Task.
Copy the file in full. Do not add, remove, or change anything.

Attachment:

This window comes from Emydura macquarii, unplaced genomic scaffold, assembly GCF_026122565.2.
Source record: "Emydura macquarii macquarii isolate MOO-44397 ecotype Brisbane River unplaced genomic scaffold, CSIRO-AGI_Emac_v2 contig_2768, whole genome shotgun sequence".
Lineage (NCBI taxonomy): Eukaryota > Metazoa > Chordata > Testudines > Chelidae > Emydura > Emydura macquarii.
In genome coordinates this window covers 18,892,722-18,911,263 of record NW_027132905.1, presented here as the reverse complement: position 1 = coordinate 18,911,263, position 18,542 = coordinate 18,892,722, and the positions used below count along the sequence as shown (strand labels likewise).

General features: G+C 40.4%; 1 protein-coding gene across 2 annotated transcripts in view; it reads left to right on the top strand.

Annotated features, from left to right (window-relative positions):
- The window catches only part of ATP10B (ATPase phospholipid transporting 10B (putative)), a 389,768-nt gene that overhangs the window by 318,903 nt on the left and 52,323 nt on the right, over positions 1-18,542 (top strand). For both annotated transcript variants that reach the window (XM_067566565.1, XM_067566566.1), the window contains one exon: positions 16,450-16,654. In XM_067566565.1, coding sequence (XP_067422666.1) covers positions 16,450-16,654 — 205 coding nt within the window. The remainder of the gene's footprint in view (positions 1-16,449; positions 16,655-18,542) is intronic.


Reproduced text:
This window comes from Emydura macquarii, unplaced genomic scaffold, assembly GCF_026122565.2.
Source record: "Emydura macquarii macquarii isolate MOO-44397 ecotype Brisbane River unplaced genomic scaffold, CSIRO-AGI_Emac_v2 contig_2768, whole genome shotgun sequence".
Lineage (NCBI taxonomy): Eukaryota > Metazoa > Chordata > Testudines > Chelidae > Emydura > Emydura macquarii.
In genome coordinates this window covers 18,892,722-18,911,263 of record NW_027132905.1, presented here as the reverse complement: position 1 = coordinate 18,911,263, position 18,542 = coordinate 18,892,722, and the positions used below count along the sequence as shown (strand labels likewise).

General features: G+C 40.4%; 1 protein-coding gene across 2 annotated transcripts in view; it reads left to right on the top strand.

Annotated features, from left to right (window-relative positions):
- The window catches only part of ATP10B (ATPase phospholipid transporting 10B (putative)), a 389,768-nt gene that overhangs the window by 318,903 nt on the left and 52,323 nt on the right, over positions 1-18,542 (top strand). For both annotated transcript variants that reach the window (XM_067566565.1, XM_067566566.1), the window contains one exon: positions 16,450-16,654. In XM_067566565.1, coding sequence (XP_067422666.1) covers positions 16,450-16,654 — 205 coding nt within the window. The remainder of the gene's footprint in view (positions 1-16,449; positions 16,655-18,542) is intronic.